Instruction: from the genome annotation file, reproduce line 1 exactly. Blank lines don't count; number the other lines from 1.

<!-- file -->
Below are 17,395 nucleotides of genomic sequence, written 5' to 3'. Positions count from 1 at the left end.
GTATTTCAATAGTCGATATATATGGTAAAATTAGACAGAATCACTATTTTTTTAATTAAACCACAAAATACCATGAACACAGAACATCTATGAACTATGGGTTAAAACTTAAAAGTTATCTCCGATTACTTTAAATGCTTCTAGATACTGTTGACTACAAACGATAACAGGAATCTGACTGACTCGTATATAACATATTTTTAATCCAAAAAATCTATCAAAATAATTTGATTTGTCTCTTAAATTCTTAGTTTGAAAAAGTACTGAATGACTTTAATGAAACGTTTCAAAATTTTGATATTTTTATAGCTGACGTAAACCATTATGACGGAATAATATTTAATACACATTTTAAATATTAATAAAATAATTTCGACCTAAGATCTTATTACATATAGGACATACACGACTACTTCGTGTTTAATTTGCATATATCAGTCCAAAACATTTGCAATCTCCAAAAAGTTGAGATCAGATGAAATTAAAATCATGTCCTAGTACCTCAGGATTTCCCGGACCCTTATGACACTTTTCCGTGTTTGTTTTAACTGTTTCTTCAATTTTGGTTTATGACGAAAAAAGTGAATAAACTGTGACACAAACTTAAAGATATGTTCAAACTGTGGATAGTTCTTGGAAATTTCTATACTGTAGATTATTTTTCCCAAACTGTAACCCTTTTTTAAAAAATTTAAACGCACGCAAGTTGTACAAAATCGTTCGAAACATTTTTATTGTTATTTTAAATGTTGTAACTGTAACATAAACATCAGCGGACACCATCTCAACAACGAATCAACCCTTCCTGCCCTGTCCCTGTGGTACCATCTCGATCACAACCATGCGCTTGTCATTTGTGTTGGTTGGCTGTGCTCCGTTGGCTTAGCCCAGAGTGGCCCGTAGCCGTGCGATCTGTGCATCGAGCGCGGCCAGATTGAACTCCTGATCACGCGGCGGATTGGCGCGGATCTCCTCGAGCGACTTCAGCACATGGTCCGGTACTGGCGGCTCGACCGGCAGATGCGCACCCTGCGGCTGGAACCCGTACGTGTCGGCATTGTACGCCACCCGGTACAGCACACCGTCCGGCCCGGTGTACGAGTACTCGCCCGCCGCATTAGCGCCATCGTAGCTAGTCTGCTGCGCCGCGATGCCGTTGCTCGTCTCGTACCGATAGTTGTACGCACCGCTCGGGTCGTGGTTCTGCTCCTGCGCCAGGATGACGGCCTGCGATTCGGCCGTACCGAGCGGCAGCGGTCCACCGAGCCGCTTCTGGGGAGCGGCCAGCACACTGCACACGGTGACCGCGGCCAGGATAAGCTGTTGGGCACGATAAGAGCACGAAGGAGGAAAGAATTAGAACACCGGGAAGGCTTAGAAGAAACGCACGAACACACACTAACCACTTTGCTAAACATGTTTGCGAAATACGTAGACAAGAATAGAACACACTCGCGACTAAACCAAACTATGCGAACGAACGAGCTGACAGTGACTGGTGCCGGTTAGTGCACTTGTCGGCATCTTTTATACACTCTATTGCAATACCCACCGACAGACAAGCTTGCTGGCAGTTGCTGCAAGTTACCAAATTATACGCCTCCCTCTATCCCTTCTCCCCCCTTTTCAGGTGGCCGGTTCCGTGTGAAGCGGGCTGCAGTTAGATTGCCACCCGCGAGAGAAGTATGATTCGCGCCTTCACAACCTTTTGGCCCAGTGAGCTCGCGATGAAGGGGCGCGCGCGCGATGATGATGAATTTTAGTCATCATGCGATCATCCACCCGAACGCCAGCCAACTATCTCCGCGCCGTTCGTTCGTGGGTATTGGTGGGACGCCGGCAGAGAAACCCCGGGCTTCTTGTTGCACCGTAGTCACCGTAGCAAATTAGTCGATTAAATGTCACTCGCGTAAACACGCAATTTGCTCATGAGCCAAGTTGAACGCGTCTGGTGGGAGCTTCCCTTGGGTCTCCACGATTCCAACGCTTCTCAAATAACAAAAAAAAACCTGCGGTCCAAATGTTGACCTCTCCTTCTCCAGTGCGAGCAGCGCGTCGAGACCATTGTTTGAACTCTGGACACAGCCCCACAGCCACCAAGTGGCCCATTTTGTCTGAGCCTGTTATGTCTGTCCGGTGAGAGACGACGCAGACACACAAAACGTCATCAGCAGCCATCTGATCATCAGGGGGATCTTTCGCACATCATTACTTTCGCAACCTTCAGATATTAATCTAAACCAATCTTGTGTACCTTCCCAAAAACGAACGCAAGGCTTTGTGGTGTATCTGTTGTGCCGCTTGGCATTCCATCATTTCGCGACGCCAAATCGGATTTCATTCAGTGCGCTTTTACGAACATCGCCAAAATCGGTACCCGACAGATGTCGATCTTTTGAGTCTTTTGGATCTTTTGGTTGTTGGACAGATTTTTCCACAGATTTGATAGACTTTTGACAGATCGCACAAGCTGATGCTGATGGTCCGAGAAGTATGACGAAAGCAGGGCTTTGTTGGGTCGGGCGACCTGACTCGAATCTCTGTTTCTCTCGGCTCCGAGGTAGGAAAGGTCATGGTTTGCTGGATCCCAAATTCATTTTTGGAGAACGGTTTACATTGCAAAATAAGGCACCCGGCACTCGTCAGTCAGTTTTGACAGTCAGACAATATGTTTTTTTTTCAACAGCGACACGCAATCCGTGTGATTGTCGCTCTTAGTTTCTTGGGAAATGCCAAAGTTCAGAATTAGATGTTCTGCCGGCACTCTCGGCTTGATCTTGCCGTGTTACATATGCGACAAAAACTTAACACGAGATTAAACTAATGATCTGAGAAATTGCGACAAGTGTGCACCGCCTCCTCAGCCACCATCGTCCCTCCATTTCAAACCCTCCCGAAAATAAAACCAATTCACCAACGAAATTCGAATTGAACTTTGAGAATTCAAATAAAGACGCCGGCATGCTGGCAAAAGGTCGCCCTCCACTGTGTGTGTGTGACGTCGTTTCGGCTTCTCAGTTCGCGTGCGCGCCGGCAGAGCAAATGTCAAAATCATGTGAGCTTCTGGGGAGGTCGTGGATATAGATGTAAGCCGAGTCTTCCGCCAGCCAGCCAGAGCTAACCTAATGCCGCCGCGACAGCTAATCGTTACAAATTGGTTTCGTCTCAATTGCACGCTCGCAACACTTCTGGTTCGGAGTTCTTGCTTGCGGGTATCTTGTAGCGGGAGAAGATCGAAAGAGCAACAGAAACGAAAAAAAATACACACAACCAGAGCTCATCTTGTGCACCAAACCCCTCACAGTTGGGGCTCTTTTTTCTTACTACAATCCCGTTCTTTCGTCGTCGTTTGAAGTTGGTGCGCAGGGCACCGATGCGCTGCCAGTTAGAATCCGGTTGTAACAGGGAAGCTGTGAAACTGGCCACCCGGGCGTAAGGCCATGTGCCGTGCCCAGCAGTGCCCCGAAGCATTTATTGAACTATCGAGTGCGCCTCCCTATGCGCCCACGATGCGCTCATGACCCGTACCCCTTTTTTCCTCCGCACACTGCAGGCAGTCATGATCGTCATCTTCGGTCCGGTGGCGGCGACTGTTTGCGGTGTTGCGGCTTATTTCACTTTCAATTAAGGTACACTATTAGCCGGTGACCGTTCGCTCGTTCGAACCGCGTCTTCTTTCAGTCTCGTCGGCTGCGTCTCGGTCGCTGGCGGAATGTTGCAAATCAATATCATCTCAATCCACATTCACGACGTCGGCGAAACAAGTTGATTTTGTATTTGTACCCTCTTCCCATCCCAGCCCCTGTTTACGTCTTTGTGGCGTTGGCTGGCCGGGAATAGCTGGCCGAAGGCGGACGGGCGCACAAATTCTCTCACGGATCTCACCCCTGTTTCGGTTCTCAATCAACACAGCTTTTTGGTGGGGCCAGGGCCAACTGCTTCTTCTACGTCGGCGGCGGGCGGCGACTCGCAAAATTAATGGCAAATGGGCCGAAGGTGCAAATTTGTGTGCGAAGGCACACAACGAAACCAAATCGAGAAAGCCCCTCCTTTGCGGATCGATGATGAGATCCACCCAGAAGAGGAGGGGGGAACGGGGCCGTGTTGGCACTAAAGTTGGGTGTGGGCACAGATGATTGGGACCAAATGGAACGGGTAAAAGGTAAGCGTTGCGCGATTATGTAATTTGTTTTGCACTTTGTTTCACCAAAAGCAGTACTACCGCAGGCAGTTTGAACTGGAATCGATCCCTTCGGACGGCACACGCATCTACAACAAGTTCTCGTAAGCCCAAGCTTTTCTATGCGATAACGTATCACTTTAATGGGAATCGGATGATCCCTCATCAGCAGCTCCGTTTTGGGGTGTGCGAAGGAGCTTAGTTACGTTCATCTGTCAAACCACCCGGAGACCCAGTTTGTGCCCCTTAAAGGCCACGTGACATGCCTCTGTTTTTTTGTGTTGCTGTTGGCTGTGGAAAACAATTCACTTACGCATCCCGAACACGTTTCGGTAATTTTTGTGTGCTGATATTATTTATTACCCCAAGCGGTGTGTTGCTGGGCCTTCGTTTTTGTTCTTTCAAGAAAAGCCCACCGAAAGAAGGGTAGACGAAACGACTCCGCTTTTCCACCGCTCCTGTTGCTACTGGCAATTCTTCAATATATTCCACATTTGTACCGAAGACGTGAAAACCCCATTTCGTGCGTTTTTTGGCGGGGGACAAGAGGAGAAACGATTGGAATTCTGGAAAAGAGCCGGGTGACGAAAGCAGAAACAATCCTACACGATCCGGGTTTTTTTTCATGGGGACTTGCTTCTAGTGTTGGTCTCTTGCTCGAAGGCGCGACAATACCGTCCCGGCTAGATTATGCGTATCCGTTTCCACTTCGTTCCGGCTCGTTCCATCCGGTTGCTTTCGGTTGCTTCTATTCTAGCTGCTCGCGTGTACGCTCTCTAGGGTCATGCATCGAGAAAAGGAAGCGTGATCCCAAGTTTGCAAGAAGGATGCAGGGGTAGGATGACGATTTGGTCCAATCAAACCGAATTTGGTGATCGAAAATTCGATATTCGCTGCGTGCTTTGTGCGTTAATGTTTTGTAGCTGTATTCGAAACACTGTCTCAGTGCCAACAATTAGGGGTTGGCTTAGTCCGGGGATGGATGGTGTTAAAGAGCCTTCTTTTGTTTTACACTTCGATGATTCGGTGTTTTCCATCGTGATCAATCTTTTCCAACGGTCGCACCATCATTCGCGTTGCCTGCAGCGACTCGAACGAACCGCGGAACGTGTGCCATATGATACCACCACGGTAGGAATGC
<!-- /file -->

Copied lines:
Below are 17,395 nucleotides of genomic sequence, written 5' to 3'. Positions count from 1 at the left end.